Loch Ard Gorge Precinct

Popular Loch Ard Gorge is a few kilometres past the famous twelve apostles on the Great Ocean Road.

It is named after the famous Loch Ard Shipwreck, which saw the loss of 52 lives on one fateful night in June 1878. Only two people survived, and swam to the safety of the small beach inside the now named Loch Ard Gorge.

The Loch Ard precinct is where you will also find a number of other well known locations, such as the Razorback, the Island Arch (which fell in 2009), Muttonbird Island, Loch Ard Cemetery, the Blowhole and the Thunder Cave.

The Island Arch

The island Arch was popular amongst landscape photographers until its collapse in June 2009. The two unconnected rock stacks that remain have since become known as Tom and Eva, named after the only two survivors of the Loch Ard tragedy.

Muttonbird Island

Muttonbird Island is the site of the Loch Ard Wreck, which slammed into the southern side of this small rocky island and sank. The wreck remains at its base still today.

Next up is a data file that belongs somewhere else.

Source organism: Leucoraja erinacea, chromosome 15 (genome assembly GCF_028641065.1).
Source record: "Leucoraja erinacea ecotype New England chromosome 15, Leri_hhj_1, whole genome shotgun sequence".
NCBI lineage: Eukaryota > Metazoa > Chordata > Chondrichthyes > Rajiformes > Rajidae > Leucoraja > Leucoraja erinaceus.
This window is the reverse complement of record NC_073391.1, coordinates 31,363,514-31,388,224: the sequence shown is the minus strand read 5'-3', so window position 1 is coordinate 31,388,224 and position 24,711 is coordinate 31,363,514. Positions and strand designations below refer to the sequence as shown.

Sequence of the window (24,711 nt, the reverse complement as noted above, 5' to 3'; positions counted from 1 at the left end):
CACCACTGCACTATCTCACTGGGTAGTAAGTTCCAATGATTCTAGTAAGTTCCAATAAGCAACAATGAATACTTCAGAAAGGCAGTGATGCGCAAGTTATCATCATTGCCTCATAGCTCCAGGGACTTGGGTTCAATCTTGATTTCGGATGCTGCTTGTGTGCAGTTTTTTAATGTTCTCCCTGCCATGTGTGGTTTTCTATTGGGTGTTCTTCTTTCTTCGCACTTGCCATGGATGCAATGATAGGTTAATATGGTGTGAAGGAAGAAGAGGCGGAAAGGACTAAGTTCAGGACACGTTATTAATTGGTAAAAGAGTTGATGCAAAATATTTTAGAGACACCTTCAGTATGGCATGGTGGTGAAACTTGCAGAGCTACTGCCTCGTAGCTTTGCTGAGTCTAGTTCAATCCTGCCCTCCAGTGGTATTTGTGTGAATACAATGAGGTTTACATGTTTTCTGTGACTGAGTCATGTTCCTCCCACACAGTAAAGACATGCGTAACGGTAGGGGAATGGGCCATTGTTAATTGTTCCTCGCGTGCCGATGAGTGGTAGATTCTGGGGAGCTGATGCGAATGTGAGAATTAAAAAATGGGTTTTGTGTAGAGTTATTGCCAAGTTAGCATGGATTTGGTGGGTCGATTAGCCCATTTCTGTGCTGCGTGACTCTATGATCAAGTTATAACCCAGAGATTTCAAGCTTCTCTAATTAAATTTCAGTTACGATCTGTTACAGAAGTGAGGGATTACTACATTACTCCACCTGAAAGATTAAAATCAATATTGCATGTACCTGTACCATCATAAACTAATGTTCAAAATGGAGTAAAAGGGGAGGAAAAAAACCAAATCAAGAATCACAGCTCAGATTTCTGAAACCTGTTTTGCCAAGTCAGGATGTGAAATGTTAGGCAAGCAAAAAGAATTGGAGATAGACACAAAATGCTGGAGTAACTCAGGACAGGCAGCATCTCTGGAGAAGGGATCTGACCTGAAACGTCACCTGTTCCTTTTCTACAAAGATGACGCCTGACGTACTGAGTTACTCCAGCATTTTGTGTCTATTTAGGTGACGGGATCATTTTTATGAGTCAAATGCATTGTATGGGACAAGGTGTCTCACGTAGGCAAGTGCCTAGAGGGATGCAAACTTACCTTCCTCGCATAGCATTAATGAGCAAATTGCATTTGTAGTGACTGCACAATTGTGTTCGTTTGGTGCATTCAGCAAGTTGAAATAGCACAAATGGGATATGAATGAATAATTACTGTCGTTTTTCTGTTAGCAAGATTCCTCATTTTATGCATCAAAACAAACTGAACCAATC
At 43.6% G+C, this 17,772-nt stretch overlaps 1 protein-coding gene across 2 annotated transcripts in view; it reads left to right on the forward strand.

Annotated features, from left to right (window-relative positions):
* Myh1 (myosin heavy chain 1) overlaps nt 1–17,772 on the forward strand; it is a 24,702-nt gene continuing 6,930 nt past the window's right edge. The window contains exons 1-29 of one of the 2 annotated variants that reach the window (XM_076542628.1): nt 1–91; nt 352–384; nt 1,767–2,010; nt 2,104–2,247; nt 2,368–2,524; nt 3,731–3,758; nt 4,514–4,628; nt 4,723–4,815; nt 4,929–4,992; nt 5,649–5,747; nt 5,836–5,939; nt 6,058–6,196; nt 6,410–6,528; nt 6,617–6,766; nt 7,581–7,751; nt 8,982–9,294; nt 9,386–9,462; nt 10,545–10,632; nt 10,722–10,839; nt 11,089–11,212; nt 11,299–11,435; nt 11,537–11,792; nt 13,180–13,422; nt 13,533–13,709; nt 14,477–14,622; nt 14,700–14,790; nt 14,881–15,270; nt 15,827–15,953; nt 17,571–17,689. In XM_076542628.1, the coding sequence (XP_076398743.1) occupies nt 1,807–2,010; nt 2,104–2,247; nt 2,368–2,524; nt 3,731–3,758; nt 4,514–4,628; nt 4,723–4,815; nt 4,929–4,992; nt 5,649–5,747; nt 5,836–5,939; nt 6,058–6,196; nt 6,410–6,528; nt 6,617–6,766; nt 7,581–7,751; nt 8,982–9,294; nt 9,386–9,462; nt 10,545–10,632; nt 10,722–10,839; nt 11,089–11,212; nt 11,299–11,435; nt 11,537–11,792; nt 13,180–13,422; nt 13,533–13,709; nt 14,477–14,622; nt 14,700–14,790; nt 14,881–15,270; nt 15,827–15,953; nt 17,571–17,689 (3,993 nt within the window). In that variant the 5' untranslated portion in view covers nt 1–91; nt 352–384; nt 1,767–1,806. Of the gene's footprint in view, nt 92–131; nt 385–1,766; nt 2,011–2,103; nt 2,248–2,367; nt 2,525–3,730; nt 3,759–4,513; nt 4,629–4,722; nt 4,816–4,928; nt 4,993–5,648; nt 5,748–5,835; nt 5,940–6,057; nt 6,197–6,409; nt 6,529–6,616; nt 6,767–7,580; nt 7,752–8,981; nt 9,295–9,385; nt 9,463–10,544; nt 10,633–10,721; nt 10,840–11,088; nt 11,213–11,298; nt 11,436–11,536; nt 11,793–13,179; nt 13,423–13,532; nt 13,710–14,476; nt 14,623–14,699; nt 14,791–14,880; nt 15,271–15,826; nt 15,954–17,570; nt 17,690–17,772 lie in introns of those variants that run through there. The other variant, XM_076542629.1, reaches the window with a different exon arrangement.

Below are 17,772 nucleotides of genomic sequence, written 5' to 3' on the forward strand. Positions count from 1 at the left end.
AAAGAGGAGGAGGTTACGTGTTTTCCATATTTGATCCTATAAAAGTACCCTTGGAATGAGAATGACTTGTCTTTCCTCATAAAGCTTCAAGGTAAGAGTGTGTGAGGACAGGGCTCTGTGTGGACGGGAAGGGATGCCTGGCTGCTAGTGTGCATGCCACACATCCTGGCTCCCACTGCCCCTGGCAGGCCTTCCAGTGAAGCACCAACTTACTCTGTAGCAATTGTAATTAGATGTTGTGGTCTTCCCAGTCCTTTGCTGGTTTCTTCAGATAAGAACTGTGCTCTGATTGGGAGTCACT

Interestingly, Muttonbird has an archway not unlike the one which recently collapsed on the Island Arch, but is at an earlier stage of erosion. It will likely remain intact for a few hundred years, based on the current erosion rate of about 15cm per year.

As its name suggests, Muttonbird Island is a breeding ground for its namesake.

Mike's Tip! This is not a quick 'stop, look, move on' spot. There's lots to see here, so set aside a good three hours to take it all in.

The Walks:

Geology Walk:
Start/Finish: Eastern Loch Ard Carpark
Distance: 1km Return
Duration: 1/2hr
Difficulty: Easy

Loch Ard Wreck Walk:
Start/Finish: Eastern Loch Ard Carpark
Distance: 1.5km Return
Duration: 1hr
Difficulty: Easy

Living on the Edge Walk:
Start/Finish: Western Loch Ard Carpark
Distance: 3km Return
Duration: 1.5hrs
Difficulty: Easy

Loch Ard Gorge --> Great Ocean Road Homepage